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One enjoyable aspect of school is the opportunity to explore new ideas which keeps your field of study fresh. Now that may seem like a funny statement, if only for its obviousness alone. Isn’t that what school is for? Well, sure, but in the grind of labs, term papers, presentations, and exams, the experience of discovery for its own sake is often put on the backburner for other things such as good grades and late-night coffee runs.

Geomorphology is a subfield of geology that I’ve not had much exposure to in the past few years, and I regret that. Not only is it useful for seeing first hand the way wind, water, and ice enact weathering and erosion to sculpt the land in a plethora of unique features to better our understanding as geoscientists, it just so happens to be interesting, too. For example, just this evening I was working on a chapter summary assignment on periglacial environments – high latitude or high altitude environments that are not permanently glaciated, but where seasonal ices and permafrost features act as a major control on landforms – and stumbled across the idea of nivation.

Simply stated, nivation is a feature of the periglacial environment where small snow patches not large enough to be considered glaciers act as a control on weathering and erosion (Fig. 1). Weathering occurs at the margin of the snow bank, and meltwater acts as the erosianl agent. It’s a slow and subtle process, but effective, forming so-called ‘nivation hollows’ in the side of hills.

Fig. 1. Idealized model of a nivation hollow in the side of a hill. Note the erosional alluvial fan at the base of the snowpatch. Adapted from Thorn and Hall (2002).

The reason this struck so pointedly was because it reminded me of the sort of features I saw while hiking the Bald Hills this summer near Jasper, Alberta:


(Nivation hollow with snow patch on the northeast face.)

Granted, it’s minimal in extent compared to the model in Figure 1, but it’s at the proper elevation for a periglacial setting above the treeline at approximately 2225 m. Secondly, keep in mind this photo was taken in early August with snow cover at a minimum. I would like to visit this site in late spring once the seasonal snow cover has melted. I can easily imagine the process of nivation going on; field confirmation would be the icing on the cake.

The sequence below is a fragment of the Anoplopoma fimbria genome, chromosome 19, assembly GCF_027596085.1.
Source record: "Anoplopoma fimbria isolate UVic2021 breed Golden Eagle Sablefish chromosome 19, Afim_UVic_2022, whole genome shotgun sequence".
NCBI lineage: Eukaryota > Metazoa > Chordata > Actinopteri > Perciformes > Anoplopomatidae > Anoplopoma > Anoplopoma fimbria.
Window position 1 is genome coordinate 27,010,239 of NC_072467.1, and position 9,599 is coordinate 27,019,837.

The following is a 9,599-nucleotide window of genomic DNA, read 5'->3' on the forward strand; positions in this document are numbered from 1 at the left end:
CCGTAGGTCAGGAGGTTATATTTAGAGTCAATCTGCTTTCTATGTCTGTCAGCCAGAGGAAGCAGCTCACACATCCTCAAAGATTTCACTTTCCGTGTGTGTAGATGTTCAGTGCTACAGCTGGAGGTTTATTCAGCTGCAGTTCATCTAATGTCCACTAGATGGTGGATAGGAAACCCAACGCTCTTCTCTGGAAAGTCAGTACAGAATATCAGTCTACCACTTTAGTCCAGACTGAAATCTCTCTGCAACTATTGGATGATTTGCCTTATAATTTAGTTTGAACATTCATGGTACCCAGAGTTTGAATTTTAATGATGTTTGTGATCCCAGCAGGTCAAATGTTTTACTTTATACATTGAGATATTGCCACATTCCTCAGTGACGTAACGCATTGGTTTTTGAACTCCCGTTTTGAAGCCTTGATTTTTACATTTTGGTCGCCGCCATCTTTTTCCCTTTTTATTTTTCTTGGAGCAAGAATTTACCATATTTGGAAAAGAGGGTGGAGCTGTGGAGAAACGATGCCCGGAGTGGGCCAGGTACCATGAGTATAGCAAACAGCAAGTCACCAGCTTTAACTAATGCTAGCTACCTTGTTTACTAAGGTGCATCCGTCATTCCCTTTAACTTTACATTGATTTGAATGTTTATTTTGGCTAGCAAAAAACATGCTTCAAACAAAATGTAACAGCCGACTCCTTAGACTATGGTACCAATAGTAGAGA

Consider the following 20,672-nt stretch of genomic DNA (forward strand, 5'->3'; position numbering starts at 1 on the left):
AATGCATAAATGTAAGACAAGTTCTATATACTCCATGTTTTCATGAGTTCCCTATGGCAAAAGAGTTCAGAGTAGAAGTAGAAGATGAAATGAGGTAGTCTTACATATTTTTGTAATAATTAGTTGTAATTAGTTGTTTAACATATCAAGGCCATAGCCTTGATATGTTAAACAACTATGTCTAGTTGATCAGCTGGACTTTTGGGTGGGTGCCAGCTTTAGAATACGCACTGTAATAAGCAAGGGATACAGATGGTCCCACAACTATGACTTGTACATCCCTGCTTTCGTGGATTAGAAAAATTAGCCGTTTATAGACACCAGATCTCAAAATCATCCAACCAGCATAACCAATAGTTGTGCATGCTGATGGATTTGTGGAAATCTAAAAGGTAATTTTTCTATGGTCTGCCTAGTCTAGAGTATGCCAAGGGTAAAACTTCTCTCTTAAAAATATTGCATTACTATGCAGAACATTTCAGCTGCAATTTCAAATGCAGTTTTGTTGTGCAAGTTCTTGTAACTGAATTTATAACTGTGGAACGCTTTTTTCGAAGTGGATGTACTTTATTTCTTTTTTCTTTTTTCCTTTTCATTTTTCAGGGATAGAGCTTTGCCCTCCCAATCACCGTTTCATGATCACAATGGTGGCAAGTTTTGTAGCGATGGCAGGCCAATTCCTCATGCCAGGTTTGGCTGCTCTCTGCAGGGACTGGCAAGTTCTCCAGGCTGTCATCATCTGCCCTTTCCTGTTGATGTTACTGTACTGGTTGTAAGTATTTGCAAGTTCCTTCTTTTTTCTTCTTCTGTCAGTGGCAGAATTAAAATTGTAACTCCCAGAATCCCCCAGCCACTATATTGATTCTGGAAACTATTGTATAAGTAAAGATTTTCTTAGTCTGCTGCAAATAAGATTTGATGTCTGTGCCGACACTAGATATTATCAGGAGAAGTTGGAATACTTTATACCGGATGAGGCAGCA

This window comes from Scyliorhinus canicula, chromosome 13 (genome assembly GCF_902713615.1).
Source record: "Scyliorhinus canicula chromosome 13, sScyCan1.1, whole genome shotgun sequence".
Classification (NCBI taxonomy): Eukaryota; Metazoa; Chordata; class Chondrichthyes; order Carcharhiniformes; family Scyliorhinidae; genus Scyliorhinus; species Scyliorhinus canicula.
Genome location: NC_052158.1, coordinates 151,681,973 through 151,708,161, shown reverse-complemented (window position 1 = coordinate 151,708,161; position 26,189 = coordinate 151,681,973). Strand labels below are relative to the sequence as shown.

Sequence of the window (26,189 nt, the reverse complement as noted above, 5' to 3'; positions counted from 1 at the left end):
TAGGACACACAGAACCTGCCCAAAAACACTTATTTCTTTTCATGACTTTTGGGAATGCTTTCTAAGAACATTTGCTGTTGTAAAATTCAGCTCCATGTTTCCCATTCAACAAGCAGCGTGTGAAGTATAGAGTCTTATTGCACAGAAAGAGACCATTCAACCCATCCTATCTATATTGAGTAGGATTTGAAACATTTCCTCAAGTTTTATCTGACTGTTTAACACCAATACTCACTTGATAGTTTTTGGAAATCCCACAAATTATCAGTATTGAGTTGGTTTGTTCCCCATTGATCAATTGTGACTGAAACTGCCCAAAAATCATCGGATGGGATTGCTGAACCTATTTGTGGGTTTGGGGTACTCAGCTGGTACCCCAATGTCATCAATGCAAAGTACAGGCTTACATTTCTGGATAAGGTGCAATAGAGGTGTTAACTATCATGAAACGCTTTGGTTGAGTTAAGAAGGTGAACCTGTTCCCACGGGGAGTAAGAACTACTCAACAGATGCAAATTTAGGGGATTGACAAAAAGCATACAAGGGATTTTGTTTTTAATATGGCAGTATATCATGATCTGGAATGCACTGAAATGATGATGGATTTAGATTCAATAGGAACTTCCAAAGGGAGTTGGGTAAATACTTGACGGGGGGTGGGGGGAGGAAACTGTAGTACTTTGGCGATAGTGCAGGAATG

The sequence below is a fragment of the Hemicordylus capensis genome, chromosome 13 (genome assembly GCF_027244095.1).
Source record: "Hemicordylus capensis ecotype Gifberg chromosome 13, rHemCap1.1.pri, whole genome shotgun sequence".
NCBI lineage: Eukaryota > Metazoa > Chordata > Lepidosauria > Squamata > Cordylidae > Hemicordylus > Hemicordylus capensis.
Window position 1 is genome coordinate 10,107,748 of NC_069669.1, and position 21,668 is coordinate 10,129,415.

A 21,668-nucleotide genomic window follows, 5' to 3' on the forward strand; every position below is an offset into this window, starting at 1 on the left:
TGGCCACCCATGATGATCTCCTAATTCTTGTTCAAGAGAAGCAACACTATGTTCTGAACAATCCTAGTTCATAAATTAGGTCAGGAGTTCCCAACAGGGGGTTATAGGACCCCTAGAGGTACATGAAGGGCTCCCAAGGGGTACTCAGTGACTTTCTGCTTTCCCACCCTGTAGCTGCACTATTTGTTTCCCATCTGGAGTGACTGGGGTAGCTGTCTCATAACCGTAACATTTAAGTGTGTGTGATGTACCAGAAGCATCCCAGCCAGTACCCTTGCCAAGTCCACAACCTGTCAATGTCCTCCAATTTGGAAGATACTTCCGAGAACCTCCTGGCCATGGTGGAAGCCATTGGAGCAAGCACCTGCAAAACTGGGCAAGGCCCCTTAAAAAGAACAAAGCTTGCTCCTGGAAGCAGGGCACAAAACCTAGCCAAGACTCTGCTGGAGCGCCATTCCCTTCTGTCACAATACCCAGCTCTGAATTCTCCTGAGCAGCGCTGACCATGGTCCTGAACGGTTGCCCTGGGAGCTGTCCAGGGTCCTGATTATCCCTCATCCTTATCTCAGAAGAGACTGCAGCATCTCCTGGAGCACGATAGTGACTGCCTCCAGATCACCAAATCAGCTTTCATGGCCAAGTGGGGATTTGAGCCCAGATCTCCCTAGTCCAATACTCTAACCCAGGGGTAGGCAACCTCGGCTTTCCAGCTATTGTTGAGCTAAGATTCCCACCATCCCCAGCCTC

Additionally, just down slope is an impressive talus field:

(Looking east, downslope on a periglacial talus field. Nivation hollow to the right, Maligne Lake in the background.)

I cannot provide a date on this feature (I suspect the last glacial maximum) but I think it provides a pretty good case for a periglacial environment. In any event, it’s a veritable playground for any geomorphologist. I think I can even provide evidence for tors:


(Tors near the ‘summit’ of the Bald Hills at 2300 m – note the vertical and horizontal joints between close-packed, yet separate weathered blocks of rock, esp. near centre of photo.) 


Thorn, C.E., and Hall, K. (2002), Nivation and cryoplanation: the case for scrutiny and integration. Progress in Physical Geography, vol. 26, no. 4, p. 533-550

Since we’re on the theme of climate, an oldie but a goodie – Futurama explaining the vagaries of global warming:

The idea is straight-forward and, by this point, quite well-known: because the molecular structure of CO2 allows it to absorb infrared radiation (i.e. heat) as shown in Figure 1, an increase of CO2 in the Earth’s atmosphere will force a delay in the escape of longwave, infrared radiation back out into space. This results in the greenhouse effect, and along with sufficient levels of atmospheric oxygen, is one of the main reasons why planet Earth is habitable for human and animal life. 


(Fig. 1. Different vibrational modes of CO2 molecule from infrared absorption.)

So when Lindzen and Choi (2009) published a paper in Geophysical Research Letters  (GRL) last August suggesting that the effect of CO2 in the atmosphere is – for simplicity’s sake – overstated, some AGW critics were quick to jump on it. Can you blame them? Here’s a study that looks at Earth Radiation Budget Experiment (ERBE) data from NASA and finds that current model predictions are too sensitive. In other words, if we were to double the concentration of atmospheric CO2, it would have much less of a warming effect on the atmosphere than the AGW crowd would have you believe – amounting to a lot of environmental and political fuss for nothing. 

Except that chinks are now starting to appear in the armour of this paper. 

The first blow came last November when former NASA scientist Roy Spencer weighed in on the issue. He commended the authors on their methodology, agreeing that if you want to investigate the link between outgoing radiative change and temperature change, it makes sense to focus on periods of time where a temperature change is actually taking place. However, Spencer was unable to replicate their results under the same parameters, and was less forgiving with the study’s conclusions: